Rules for medical malpractice lawsuits need review
Proposals to change the rules for medical malpractice lawsuits has died in this year's Legislature.
PROPONENTS of major changes in regulating medical malpractice claims have been denied a hearing in this year's Legislature
, despite concerns that doctors in high-risk specialties are leaving the state. Those concerns are legitimate, and legislators should give thorough and fair consideration of proposals to change the system in next year's session.
The proposals would put a $500,000 cap on non- economic damage awards and eliminate or restrict the "deep pocket" rule -- holding each defendant potentially responsible for the entire award, regardless of the defendant's percentage of responsibility for the harm. "The current system is failing and is simply unacceptable," Governor Lingle said in endorsing the legislation.
Hawaii now has a $375,000 cap on awards for physical pain and suffering, but it is farcical. Plaintiffs' attorneys skirt the rule by asking juries to award larger amounts to compensate their clients for such afflictions as mental anguish, disfigurement and loss of enjoyment of life.
Medical malpractice awards have resulted in skyrocketing insurance premiums for many doctors. J.P. Schmidt, the state insurance commissioner, said some doctors in some specialties pay premiums as high as $100,000 a year.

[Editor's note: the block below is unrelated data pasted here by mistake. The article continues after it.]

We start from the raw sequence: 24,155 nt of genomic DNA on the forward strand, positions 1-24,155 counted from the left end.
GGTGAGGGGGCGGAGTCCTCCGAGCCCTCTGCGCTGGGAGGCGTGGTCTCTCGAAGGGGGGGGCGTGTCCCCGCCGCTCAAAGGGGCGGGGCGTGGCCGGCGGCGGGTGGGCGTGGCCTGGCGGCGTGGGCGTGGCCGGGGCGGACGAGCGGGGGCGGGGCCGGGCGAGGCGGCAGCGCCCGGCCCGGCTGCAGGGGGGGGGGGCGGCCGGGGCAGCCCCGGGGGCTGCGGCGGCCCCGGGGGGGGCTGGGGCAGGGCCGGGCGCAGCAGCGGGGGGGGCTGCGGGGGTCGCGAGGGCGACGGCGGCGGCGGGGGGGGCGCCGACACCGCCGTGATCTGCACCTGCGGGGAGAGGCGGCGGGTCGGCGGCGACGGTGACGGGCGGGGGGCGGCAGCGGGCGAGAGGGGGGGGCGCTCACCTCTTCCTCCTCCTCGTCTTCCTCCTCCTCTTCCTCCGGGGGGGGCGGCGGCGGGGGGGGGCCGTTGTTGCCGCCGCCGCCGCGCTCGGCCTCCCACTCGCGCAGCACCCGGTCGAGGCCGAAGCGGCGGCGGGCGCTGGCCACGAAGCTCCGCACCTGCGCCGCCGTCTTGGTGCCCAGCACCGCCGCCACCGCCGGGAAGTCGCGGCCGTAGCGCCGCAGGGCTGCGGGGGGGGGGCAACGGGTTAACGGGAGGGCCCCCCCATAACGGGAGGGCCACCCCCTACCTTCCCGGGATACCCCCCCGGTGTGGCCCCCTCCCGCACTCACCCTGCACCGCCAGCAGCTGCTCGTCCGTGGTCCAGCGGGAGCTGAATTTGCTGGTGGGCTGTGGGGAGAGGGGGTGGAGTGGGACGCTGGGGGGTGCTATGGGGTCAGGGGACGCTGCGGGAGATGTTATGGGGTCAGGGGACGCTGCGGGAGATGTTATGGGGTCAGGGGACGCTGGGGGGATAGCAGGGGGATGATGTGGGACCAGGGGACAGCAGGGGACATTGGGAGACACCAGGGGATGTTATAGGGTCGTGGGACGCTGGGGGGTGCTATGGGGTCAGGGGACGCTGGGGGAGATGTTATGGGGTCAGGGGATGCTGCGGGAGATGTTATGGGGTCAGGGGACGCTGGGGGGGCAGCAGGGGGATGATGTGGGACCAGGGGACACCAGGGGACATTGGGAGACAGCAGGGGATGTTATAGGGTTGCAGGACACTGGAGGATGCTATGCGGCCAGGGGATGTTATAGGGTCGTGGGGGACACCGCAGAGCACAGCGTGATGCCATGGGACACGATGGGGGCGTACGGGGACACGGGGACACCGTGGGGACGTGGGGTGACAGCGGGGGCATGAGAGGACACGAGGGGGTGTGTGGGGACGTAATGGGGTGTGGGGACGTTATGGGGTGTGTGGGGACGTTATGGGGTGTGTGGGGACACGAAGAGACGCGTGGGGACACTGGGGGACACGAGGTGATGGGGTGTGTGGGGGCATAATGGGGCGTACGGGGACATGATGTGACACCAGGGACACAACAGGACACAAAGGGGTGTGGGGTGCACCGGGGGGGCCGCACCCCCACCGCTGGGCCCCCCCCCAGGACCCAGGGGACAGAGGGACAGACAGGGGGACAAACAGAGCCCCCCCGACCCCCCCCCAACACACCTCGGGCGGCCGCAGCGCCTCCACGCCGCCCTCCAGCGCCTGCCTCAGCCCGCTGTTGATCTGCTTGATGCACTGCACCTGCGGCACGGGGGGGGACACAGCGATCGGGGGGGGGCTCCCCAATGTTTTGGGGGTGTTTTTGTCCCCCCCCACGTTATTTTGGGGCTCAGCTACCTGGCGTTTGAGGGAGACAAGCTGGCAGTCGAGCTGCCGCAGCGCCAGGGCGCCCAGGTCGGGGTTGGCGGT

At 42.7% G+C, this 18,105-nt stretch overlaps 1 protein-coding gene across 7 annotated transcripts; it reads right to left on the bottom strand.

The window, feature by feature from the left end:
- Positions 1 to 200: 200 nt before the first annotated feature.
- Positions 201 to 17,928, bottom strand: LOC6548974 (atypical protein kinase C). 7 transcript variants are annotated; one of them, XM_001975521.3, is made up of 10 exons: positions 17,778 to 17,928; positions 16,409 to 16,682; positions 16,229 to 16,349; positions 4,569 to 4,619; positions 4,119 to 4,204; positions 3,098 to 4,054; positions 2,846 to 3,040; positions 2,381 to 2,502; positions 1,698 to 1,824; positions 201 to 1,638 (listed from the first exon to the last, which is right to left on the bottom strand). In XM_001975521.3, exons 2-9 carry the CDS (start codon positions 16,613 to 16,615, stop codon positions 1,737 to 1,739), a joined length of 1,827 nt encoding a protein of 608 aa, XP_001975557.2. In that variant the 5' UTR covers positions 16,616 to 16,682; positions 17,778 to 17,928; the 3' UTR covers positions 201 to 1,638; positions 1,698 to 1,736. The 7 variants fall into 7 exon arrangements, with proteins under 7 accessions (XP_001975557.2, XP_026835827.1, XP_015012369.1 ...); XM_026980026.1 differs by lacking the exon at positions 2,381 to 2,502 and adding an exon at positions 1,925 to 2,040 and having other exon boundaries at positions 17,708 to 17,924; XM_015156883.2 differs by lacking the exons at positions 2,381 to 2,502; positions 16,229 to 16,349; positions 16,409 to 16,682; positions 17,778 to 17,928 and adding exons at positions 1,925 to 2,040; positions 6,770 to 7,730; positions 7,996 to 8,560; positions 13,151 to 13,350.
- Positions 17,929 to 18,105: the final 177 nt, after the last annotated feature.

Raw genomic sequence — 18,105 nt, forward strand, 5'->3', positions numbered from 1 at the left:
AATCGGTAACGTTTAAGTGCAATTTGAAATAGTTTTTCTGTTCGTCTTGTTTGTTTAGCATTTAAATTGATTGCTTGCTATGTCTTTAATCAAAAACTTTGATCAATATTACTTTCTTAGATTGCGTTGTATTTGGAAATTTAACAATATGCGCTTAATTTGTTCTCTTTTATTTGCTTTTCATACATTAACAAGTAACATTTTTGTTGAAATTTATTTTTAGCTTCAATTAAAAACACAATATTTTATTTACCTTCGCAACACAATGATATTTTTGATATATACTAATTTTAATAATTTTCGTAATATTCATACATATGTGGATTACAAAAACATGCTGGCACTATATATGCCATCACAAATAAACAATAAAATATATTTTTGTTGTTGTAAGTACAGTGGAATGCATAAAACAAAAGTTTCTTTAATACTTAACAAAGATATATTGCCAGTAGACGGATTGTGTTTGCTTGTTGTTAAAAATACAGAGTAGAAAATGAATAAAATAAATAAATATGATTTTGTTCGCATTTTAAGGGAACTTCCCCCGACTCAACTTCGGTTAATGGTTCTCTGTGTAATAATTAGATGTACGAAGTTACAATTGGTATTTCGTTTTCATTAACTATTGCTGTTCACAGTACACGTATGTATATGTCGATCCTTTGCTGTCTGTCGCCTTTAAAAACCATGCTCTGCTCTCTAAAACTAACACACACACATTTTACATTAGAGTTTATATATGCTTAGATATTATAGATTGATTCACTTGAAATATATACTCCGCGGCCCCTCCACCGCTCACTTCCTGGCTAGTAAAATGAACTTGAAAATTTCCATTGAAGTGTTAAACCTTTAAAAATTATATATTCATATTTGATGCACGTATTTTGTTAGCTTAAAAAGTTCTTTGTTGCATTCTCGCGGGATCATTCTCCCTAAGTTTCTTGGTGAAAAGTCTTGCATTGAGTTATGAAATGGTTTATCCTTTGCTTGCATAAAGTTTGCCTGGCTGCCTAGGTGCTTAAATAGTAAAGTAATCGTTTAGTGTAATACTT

Obstetricians pay the most, and the Hawaii bill would put the $500,000 limit on noneconomic damages in cases against obstetricians, obstetrician-gynecologists and trauma care providers. In all other areas, health-care providers would be liable under the deep-pocket system only when their negligence accounts for at least 25 percent of the damage.
California has a $250,000 lid on awards for all non- economic damages, and the Bush administration has proposed such a cap in all federal cases. However, California malpractice insurance premiums rose six-fold in the 13 years after the 1975 law took effect and settled down only after voters required state approval of premium increases, regulated insurer profits and ordered refunds of excessive profits.
Another possible approach, proposed by Lingle three years ago, would be to establish a system of halting frivolous claims before they reach court. The Hawaii Medical Claims Conciliation Panel now reviews complaints and identifies meritless cases but has no power to prevent lawsuits. Lingle proposed a panel of lawyers and doctors to play that role.
The issues are complicated and deserve the Legislature's full attention. Senate Health Chairman Rosalyn Baker says there is no "compelling reason to change the system when there is no information about the desired result." Rep. Sylvia Luke, chairwoman of the House Judiciary Committee, shelved the bill without a hearing, saying, "I think it's a bigger issue. We need to pull all that together."
Luke is vulnerable to allegations that she is merely acting for the benefit of Cronin Fried Sekiya Kekina & Fairbanks, where she is an attorney. The firm is perhaps the most prominent in the state in handling personal injury cases. She should step aside from deciding by herself whether to consider this issue.